So, what about this recruiting week?

Who will make an immediate impact? What are the trends?

Tough to say when we don't have practices, games and competition on the Division I playing field to scrutinize recruits.

I'd say three immediate impact players in the MWC would be Wyoming's Dax Crum, Utah's Aiona Key and BYU's Justin Sorensen.

Crum, a 6-foot-4, 215 pound quarterback, signed with ASU before going to Mesa Community College when Dirk Koetter was replaced by Dennis Erickson.

Utah's JC receiver Key, once at Boise State, could be the guy because he has the skill set to operate well in Utah's offense.

I could see BYU's Sorensen making a big difference in the Cougars' special teams with his kickoff range and field-goal depth.

Trends? Look no further than at what two-time MWC champion BYU is doing after going 22-4 over the past two seasons. BYU's key word is early.

As in early evaluation, early offers and early commitments.

Of course, any school could offer and commit a busload of stiffs. But getting quality is a new art form around the country that's taken hold in Provo.

Bronco Mendenhall appears to be getting ahead of the rest of the league in this national trend of offering prospects early. He got Sorensen very early last year and already has commitments from four prep players in the class of 2009.

"We like the idea of getting most of it done early so we can concentrate all our efforts on the final three or four (recruits) instead of a whole recruiting class at the end," said BYU recruiting coordinator Paul Tidwell.

BYU received 17 oral commitments by the end of July 2007, four to five times that of any other MWC school, and among the top five nationally. Again, it is a trend, one which has spurred interest in the NCAA allowing football players to have an early signing date, sometime in November.

"If you know, why wait?" is how BYU athletic director Tom Holmoe explained the current BYU philosophy. "Sure, it can be risky, a guy may not pan out. But if you know, why not signal to him what you are thinking and get ahead of the pack of recruiters?"

How does the early stuff get going?

Well, it calls for a complete shift in how fast recruiters are willing to do research and decide. It also calls into play the critical role "Junior Day" and summer camps play in reaching a decision and game plan with a recruit.

Already in 2008, Mendenhall moved his junior day from March, in connection with spring football, to January, a few weeks ago.

An example?

Early last June, Mendenhall received a commitment from Timpview linebacker Michael Alisa, a linebacker and running back who had started his football career on the North Shore of Oahu. He'd been a life-long BYU fan at Kahuku High School, where the Cougars hoped to get another recruit, safety Shiloah Te'o.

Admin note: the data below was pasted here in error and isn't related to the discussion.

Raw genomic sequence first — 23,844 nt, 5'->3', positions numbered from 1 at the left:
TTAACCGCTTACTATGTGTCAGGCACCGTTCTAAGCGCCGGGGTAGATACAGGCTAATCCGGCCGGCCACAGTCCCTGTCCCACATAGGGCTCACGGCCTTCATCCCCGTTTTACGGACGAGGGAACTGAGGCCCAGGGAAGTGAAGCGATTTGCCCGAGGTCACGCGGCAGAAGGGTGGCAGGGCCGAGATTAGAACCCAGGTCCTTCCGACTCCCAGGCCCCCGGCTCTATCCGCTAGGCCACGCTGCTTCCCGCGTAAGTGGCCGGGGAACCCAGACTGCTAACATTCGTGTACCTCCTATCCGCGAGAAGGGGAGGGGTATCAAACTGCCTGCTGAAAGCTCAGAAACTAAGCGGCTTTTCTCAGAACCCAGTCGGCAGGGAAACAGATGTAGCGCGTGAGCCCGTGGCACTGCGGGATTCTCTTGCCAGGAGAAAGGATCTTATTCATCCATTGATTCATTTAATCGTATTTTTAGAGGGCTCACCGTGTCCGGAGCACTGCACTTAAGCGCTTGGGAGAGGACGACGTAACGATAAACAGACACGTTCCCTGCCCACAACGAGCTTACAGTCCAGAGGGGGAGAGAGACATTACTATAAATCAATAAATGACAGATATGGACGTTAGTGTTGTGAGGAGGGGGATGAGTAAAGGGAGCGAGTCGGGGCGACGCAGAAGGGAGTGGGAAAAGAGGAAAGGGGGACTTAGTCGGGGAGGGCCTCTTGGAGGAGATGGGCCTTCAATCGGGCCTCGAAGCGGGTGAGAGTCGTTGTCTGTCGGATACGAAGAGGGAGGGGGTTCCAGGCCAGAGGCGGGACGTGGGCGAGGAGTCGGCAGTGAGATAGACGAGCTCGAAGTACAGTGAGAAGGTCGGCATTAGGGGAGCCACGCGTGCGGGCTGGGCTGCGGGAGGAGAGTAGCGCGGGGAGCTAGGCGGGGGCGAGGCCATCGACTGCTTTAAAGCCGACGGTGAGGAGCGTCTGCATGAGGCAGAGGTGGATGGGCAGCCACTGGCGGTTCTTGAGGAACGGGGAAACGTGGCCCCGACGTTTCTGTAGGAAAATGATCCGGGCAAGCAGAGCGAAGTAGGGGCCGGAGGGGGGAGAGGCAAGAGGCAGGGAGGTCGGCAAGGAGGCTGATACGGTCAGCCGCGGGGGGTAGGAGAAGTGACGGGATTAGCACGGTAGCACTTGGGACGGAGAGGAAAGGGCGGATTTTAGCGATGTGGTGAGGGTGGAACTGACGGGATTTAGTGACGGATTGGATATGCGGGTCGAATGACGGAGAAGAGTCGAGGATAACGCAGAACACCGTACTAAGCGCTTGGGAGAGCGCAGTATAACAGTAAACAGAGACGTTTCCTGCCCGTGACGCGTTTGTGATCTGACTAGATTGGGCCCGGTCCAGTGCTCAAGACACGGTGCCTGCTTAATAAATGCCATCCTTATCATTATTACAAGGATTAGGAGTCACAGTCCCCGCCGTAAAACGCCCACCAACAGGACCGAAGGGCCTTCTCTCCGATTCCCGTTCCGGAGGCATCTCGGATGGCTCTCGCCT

"Bronco Mendenhall looked at Michael during Junior Day, watched him run some drills, saw how he dropped back into coverage. After 30 seconds, he made the decision to offer Michael," said Timpview coach Louis Wong.

That's pretty fast.

"Bronco saw him moving in open space chasing a receiver and he was on him like glue," said Wong.

Of course, recruiters know all about recruits. They have reputations and reports from summer camps and combines that filter down throughout players' high school careers.

Alisa is just one example of how BYU has geared its system to work in an early target.

But doesn't that get a kid short-circuited on recruiting attention, taking other trips and perhaps having some added recognition thrown his way?

"Absolutely," said Wong, noting Alisa had received recruiting attention from Washington State, UNLV, Utah, Hawaii, Cal, Oklahoma and Boise State. "A lot of people backed off once he committed to BYU, but it was his life-long dream to play for the Cougars and he decided to get it done early."

Alisa is expected to get a look at weakside linebacker, a position Timpview coaches moved him to after he played strong safety as a junior. Part of their thinking was if it was his position at the next level, why not get him some experience there.

Alisa also played running back.

"He might be a running back at the next level. He is one player that we did play both ways. We don't do that, but he was capable and he has the numbers," said Wong. "He is very quick, he is long and has length, but it is his quickness, getting to spots, that makes him good."

Doing it early isn't for everyone. Many MWC schools depend on recruits who are borderline for a Pac-10 team academically. Oftentimes, they have to wait out the qualification process and sometimes sign players contingent on them passing the NCAA Clearinghouse with grades and test scores.

BYU certainly plays that academic game, — every school in the country does — but the Cougars are not doing so to the extent as their MWC brothers, and that opens the door for more commits during the summer.

The class of 2008 by all MWC schools will more properly be evaluated by 2010, when the smoke clears on who is hype and who is real.

It'll be interesting to see how Alisa's 30-second evaluation holds up.